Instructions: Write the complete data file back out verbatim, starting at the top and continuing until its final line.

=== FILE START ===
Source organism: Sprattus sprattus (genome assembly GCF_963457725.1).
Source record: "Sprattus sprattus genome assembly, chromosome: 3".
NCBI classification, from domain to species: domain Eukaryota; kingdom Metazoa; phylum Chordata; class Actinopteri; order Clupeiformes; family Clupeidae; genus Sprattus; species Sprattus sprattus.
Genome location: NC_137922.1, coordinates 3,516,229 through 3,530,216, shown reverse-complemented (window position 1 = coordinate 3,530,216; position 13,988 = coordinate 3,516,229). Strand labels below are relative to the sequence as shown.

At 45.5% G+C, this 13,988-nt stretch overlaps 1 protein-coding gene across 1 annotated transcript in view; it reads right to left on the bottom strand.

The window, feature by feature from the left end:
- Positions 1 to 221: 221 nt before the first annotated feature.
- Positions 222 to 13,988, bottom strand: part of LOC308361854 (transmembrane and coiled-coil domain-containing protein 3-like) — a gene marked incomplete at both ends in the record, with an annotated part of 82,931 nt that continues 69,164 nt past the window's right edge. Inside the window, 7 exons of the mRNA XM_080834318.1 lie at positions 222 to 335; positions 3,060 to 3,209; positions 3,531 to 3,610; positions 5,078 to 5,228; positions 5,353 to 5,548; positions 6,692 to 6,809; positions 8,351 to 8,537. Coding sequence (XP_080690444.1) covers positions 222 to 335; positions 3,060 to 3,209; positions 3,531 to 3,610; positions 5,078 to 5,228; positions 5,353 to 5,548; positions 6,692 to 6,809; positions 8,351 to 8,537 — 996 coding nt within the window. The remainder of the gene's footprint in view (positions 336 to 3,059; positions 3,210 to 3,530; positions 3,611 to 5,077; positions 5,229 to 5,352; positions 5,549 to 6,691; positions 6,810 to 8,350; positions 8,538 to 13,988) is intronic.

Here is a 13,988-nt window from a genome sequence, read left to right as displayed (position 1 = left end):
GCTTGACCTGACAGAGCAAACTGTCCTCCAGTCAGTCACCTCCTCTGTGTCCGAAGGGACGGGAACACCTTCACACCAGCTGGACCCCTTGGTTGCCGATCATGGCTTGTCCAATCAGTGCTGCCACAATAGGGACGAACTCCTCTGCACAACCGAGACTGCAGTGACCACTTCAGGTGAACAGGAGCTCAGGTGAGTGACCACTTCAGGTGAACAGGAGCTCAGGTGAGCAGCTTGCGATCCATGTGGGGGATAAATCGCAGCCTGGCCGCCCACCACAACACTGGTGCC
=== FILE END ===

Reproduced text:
Source organism: Sprattus sprattus (genome assembly GCF_963457725.1).
Source record: "Sprattus sprattus genome assembly, chromosome: 3".
NCBI classification, from domain to species: domain Eukaryota; kingdom Metazoa; phylum Chordata; class Actinopteri; order Clupeiformes; family Clupeidae; genus Sprattus; species Sprattus sprattus.
Genome location: NC_137922.1, coordinates 3,516,229 through 3,530,216, shown reverse-complemented (window position 1 = coordinate 3,530,216; position 13,988 = coordinate 3,516,229). Strand labels below are relative to the sequence as shown.

At 45.5% G+C, this 13,988-nt stretch overlaps 1 protein-coding gene across 1 annotated transcript in view; it reads right to left on the bottom strand.

The window, feature by feature from the left end:
- Positions 1 to 221: 221 nt before the first annotated feature.
- Positions 222 to 13,988, bottom strand: part of LOC308361854 (transmembrane and coiled-coil domain-containing protein 3-like) — a gene marked incomplete at both ends in the record, with an annotated part of 82,931 nt that continues 69,164 nt past the window's right edge. Inside the window, 7 exons of the mRNA XM_080834318.1 lie at positions 222 to 335; positions 3,060 to 3,209; positions 3,531 to 3,610; positions 5,078 to 5,228; positions 5,353 to 5,548; positions 6,692 to 6,809; positions 8,351 to 8,537. Coding sequence (XP_080690444.1) covers positions 222 to 335; positions 3,060 to 3,209; positions 3,531 to 3,610; positions 5,078 to 5,228; positions 5,353 to 5,548; positions 6,692 to 6,809; positions 8,351 to 8,537 — 996 coding nt within the window. The remainder of the gene's footprint in view (positions 336 to 3,059; positions 3,210 to 3,530; positions 3,611 to 5,077; positions 5,229 to 5,352; positions 5,549 to 6,691; positions 6,810 to 8,350; positions 8,538 to 13,988) is intronic.

Here is a 13,988-nt window from a genome sequence, read left to right as displayed (position 1 = left end):
GCTTGACCTGACAGAGCAAACTGTCCTCCAGTCAGTCACCTCCTCTGTGTCCGAAGGGACGGGAACACCTTCACACCAGCTGGACCCCTTGGTTGCCGATCATGGCTTGTCCAATCAGTGCTGCCACAATAGGGACGAACTCCTCTGCACAACCGAGACTGCAGTGACCACTTCAGGTGAACAGGAGCTCAGGTGAGTGACCACTTCAGGTGAACAGGAGCTCAGGTGAGCAGCTTGCGATCCATGTGGGGGATAAATCGCAGCCTGGCCGCCCACCACAACACTGGTGCC